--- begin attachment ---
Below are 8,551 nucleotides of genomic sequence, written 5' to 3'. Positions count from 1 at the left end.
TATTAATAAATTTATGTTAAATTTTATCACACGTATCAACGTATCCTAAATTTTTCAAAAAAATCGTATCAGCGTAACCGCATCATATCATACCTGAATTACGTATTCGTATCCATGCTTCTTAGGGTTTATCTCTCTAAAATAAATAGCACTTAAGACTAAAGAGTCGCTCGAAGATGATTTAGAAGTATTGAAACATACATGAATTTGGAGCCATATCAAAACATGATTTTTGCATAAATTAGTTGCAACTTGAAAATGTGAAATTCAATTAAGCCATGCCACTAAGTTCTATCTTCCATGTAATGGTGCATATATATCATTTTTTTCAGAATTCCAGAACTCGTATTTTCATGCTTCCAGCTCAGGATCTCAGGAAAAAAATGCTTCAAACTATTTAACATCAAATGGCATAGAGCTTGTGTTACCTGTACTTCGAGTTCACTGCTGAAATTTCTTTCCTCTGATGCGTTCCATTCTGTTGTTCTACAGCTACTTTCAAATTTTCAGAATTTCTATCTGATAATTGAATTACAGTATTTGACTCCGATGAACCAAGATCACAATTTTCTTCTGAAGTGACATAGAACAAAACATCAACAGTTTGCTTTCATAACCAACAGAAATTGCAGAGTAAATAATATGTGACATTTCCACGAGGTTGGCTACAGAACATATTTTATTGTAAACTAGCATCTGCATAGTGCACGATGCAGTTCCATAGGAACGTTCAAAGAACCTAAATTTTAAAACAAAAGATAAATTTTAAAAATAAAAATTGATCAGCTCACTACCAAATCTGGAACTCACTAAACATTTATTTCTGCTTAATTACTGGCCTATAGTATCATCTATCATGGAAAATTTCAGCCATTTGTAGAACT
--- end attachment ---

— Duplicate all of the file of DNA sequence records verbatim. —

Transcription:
Below are 8,551 nucleotides of genomic sequence, written 5' to 3'. Positions count from 1 at the left end.
TATTAATAAATTTATGTTAAATTTTATCACACGTATCAACGTATCCTAAATTTTTCAAAAAAATCGTATCAGCGTAACCGCATCATATCATACCTGAATTACGTATTCGTATCCATGCTTCTTAGGGTTTATCTCTCTAAAATAAATAGCACTTAAGACTAAAGAGTCGCTCGAAGATGATTTAGAAGTATTGAAACATACATGAATTTGGAGCCATATCAAAACATGATTTTTGCATAAATTAGTTGCAACTTGAAAATGTGAAATTCAATTAAGCCATGCCACTAAGTTCTATCTTCCATGTAATGGTGCATATATATCATTTTTTTCAGAATTCCAGAACTCGTATTTTCATGCTTCCAGCTCAGGATCTCAGGAAAAAAATGCTTCAAACTATTTAACATCAAATGGCATAGAGCTTGTGTTACCTGTACTTCGAGTTCACTGCTGAAATTTCTTTCCTCTGATGCGTTCCATTCTGTTGTTCTACAGCTACTTTCAAATTTTCAGAATTTCTATCTGATAATTGAATTACAGTATTTGACTCCGATGAACCAAGATCACAATTTTCTTCTGAAGTGACATAGAACAAAACATCAACAGTTTGCTTTCATAACCAACAGAAATTGCAGAGTAAATAATATGTGACATTTCCACGAGGTTGGCTACAGAACATATTTTATTGTAAACTAGCATCTGCATAGTGCACGATGCAGTTCCATAGGAACGTTCAAAGAACCTAAATTTTAAAACAAAAGATAAATTTTAAAAATAAAAATTGATCAGCTCACTACCAAATCTGGAACTCACTAAACATTTATTTCTGCTTAATTACTGGCCTATAGTATCATCTATCATGGAAAATTTCAGCCATTTGTAGAACT